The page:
Understanding Overheads Expenses

Overhead expenses are business and other costs which are not related to direct materials, labor, and production. Overhead expenses are some of the indirect costs which are not related to particular business activities. Calculating the overhead expenses is not only important for budgeting but also to determine the charge or investment for a product or service. Suppose that you have a good business that is service-based. Apart from the direct investments or costs, indirect costs like insurance, rent, utilities are considered as overheads expenses.

To understand it better we will consider another example, ie., Suppose a person bought a TV at the cost price of Rs 12,000. Now, he took cable connection for the TV. He has to pay the cable bill every month which is considered as an overhead expense.

What are Overhead Expenses?

Overhead Expenses support the business but they do not generate any revenue. These expenses are mandatory and you have to pay them irrespective of your revenue. The main examples of overhead expenses are property taxes, utilities, office supplies, insurance, rent, accounting and legal expenses, advertising expenses, government licenses and fees, depreciation, and property taxes.

Types of Overhead Expenses

Among the overhead expenses, not all the expenses are the same or equal. These expenses are divided into 3 categories. Know the different expenses and their types which can create a meaningful budget for the business. The different types of overhead expenses are:

  • Fixed Overhead
  • Variable Overhead
  • Semi-Variable Overhead

1. Fixed Overhead Expense

These expenses are something which won’t change from month to month. If a fixed overhead has to change then it changes only annually during the renewal period. Examples of fixed overhead are insurance, salaries, rent. These overhead expenses are easy to budget and plan. These fixed overheads are tough to reduce or restrict the cash flow.

2. Variable Overhead Expense

These expenses are mostly affected by business activities and not by sales. Some of the examples of variable overhead expenses are office supplies, legal expenses, repairs, advertising expenses, and maintenance expenses. It is no guarantee that office supplies will not change according to sales volume. In the same way, advertising expenses may increase during peak sales. The drawback of variable expense is that it is difficult to predict while budgeting.

3. Semi-Variable Expenses

These expenses are also not the same from month to month. These semi-variable expenses are also not completely unpredictable and some examples of these expenses are many utilities, hourly wages, some commissions, and vehicle expenses.

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Calculating Overhead Rate

Calculating overhead rate is an important factor in the business. It determines the exact amount of sales that goes into overhead expenses. To calculate it, we have to add all the overhead expenses and divide that number with your sales. The formula of overhead rate is:

Overhead Rate = Overhead Expenses / Sales

Overhead Charges Examples

Example 1.
An industry estimated the factory overhead for the period of 10 years at 1,60,000. The estimation of materials produced for 40,000 units is 200,000. Production requires 40,000 hours of man work at the estimated wage cost of 80,000. Machines will run for 25,000 hours approximately. Calculate the overhead rate on each of the following bases:
i. Direct labor cost
ii. Machine hours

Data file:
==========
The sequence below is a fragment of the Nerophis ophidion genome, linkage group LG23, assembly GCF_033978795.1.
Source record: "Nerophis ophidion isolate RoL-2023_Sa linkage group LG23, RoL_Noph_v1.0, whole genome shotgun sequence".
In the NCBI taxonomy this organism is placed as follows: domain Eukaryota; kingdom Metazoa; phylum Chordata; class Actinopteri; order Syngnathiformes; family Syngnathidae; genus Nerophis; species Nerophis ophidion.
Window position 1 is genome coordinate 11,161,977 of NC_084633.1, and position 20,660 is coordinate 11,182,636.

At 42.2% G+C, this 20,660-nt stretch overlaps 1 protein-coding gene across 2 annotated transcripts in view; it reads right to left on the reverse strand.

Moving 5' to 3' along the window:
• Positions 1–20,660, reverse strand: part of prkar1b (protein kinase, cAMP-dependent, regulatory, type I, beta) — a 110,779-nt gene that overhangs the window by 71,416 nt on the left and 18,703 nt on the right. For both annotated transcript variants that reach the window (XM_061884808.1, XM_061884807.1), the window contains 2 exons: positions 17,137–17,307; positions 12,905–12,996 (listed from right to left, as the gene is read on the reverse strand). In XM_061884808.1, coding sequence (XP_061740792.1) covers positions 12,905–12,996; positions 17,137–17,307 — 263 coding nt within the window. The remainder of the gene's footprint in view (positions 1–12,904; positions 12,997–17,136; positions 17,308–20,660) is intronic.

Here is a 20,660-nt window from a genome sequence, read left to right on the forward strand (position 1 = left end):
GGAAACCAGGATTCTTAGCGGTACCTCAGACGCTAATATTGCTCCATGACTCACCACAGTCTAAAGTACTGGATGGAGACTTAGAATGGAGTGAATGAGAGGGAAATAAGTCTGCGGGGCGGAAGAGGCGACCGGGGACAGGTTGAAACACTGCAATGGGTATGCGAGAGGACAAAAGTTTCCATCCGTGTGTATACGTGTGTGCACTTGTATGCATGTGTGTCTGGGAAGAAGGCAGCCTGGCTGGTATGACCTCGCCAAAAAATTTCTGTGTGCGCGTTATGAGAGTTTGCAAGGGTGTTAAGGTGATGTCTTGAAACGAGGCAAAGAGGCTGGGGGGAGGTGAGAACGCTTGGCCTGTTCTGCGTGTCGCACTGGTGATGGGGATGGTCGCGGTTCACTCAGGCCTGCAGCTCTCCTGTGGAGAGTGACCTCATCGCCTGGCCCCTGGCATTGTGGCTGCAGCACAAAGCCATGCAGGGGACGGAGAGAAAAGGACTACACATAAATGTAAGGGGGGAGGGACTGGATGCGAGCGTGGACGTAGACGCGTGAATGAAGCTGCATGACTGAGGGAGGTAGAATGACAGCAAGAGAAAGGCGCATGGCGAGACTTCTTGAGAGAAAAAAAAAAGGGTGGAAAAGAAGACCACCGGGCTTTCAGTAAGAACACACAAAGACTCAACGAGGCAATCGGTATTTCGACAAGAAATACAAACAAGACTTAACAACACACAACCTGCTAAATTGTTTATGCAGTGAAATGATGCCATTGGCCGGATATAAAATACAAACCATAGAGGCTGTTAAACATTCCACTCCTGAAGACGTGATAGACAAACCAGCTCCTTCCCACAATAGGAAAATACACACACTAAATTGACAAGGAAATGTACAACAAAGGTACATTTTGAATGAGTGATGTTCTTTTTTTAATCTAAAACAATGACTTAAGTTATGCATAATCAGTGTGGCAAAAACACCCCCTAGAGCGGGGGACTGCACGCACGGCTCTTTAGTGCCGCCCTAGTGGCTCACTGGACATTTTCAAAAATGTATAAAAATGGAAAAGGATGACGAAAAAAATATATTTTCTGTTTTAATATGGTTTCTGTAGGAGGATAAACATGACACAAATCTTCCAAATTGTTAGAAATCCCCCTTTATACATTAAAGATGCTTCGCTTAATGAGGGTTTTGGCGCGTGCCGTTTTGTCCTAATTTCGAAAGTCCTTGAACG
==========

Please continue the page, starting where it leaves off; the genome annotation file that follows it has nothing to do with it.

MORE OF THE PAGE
iii. Prime Cost


To find the direct labour cost, machine hours and prime cost we have to calculate the overhead rate.
(i) Direct Labour Cost
= (Estimated Factory OverHead / Estimated Direct Labour Cost) * 100
= (1,60,000 / 80,000) * 100
= 200%
(ii) Machine hours
= (Estimated Factory Overhead / Estimated Machine hours)
= 1,60,000 / 25,000
= 6.40 per machine hour
(iii) Prime Cost Basis
= Estimated Factory Overhead / Estimated prime cost
= 1,60,000 / (2,00,000 + 80,000)) * 100
= 89%

Example 2.
A shopkeeper purchased a second hand car for Rs. 1,40,000. He spent Rs. 15,000 on its repair and painting and then sold it for Rs. 17,000. Find his profit or loss?

Cost Price = Rs. 1,40,000
Overhead Charges = Rs. 15,000
C.P.N = (1,40,000 + 15,000) = Rs. 1,55,000
S.P = Rs. 17,000
Therefore, S.P > C.P
Hence, it is profit
Profit Percent = S.P – C.P
P = 170000 – 155000
P = Rs. 15000
P% = P / C.P.N * 100
P% = 15000/155000 * 100
P% = 300/31%
Therefore, the profit percentage is 300/31%

Example 3.
A retailer buys a radio for Rs. 225. His overhead expenses are Rs. 15. If he sells the radio for Rs. 300. Determine his profit percentage?

Cost Price of radio = Rs. 225
Overhead expenses = Rs. 15
Selling Price of radio = Rs. 300
Net Cost Price = Rs. 225 + 15 = 240
Profit % = Selling Price – Cost Price / Cost Price * 100
P% = 300 – 240 / 240 * 100
P% = 60/240 * 100
P% = 25%
Therefore, the profit percentage = 25%

Frequently Asked Questions on Overhead Costs

1. What are the examples of overhead expenses?

The examples of overhead expenses are interest, labor, advertising, insurance, accounting fees, travel expenditure, telephone bills, supplies, utilities, taxes, legal fees, repairs, legal fees, etc.

2. What are the types of overhead?

The types of overheads are fixed overhead expense, semi-variable overhead expense, and variable overhead expense.

3. What is the minimum percentage for overhead?

The minimal percentage is that it should not exceed 35% of the total revenue. In growing or small businesses, the overhead percentage factor is usually considered as the critical figure which is of concern.

4. How will overhead affect profit?

Overhead represents the supporting costs of production or service delivery. If there is an increase in overhead, it reduces profits by the exactly same amount.

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